Play: “Acts of Love”
Group: West End Players Guild
Venue: Union Avenue Christian Church, 733 Union Avenue
Dates: April 8, 9, 10
Tickets: $18; contact 314-367-0025 or www.westendplayers.org
Story: Ed and Sheila have just arrived at their summer cottage to celebrate their 20th wedding anniversary. Ed is a wealthy physician, prone to carp and criticize at most every opportunity, while Sheila is a more laid-back and embracing sort and a well-known anthropologist in her own right. They open the windows and air out the place as they await the arrival of Ed’s grown son Tom, a cook who is bringing his latest girlfriend Annie along to participate in the festivities.
Tom and Ed have a strained relationship, brought on by Ed’s continual ostracism of Tom’s life and what Ed perceives as his lack of accomplishments, while Sheila is more nurturing of her stepson. Tom has struggled since his mother died shortly after the tragic drowning of his brother many years before. He hopes for a reconciliation of sorts, yet after he arrives with Annie it becomes apparent that Sheila and Annie have met before. Is it a coincidence that they meet again, or carefully orchestrated? What exactly is Annie doing there, and who precisely has she come to visit?
Highlights: Produced off-Broadway in 2007, this one-act play in five scenes written by Kathryn Chetkovich strives to emulate Harold Pinter in its depiction of a series of relationships that unfold like slowly blooming flowers in the course of its 75 minutes. Chetkovich has an easy way with dialogue and sets up some interesting character revelations that are clever to a point before slipping beyond credulity. West End Players Guild presents the St. Louis premiere of this cautionary tale as the finale of its 2010-11 season.
Other Info: Director Robert Ashton and his quartet of players enjoy sporadic success in detailing this modern morality fable. The primary problem is that lines often are delivered hesitantly, at least in last Sunday afternoon’s presentation, blunting the impact of the dialogue and diminishing the revelations that accompany it. Sean Ruprecht-Belt does a fine job of conveying Ed’s crankiness and also his simmering anger, but the other performers could use firmer guidance in toning down their halting approach.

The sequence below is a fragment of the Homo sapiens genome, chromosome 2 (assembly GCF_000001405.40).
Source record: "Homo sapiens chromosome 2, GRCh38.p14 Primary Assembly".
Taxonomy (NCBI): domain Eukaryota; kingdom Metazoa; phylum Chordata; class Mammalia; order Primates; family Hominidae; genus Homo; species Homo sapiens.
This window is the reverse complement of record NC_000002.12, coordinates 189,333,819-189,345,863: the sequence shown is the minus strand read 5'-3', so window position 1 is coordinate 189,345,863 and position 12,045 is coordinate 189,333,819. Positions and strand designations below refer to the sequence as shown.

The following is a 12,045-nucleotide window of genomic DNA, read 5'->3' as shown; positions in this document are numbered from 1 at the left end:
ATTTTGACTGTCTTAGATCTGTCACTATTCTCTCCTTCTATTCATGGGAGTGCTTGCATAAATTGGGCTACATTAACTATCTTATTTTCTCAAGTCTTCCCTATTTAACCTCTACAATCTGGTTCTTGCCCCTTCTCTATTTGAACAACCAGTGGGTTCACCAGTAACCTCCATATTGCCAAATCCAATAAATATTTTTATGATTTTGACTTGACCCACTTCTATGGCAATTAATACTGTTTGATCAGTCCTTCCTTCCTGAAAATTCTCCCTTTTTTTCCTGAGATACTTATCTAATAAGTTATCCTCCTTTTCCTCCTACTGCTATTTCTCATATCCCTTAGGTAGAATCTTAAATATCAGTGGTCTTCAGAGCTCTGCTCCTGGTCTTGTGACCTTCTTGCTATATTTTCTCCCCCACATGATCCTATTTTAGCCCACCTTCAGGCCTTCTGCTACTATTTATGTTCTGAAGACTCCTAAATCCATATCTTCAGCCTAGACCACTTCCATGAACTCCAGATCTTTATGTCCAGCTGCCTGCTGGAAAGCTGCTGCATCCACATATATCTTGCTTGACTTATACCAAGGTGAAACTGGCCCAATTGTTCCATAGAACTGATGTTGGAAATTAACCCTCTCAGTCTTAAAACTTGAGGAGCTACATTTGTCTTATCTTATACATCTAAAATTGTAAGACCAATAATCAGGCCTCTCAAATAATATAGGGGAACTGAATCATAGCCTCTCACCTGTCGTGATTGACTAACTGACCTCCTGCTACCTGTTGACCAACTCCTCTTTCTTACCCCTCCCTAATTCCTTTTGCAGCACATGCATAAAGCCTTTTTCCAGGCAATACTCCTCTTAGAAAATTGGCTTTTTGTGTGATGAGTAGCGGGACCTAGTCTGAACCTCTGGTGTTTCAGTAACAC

Macia Noorman has some good moments as the mysterious Annie, and Renee Sevier-Monsey satisfactorily conveys Sheila’s complex emotional yearnings. As Tom, Joseph Hosea seems better in detailing the conflicts with his father, but his supposed attraction to Annie falls short of believability.
Technical support is evident in the nicely appointed living room of Ed and Sheila’s summer home, courtesy of set designer Ken Clark and props supervisor Jackie Aumer. Russell Bettlach’s costumes convey both the work station and the philosophy of the respective characters, while Anthony Anselmo and Chuck Lavazzi add complementary lighting and sound, respectively.
It’s an interesting enough story and a less tentative interpretation could offer a more intriguing look at Chetkovich’s mysterious characters. Perhaps the second week of performances will be tighter and more enriching.
Rating: A 3 on a scale of 1-to-5.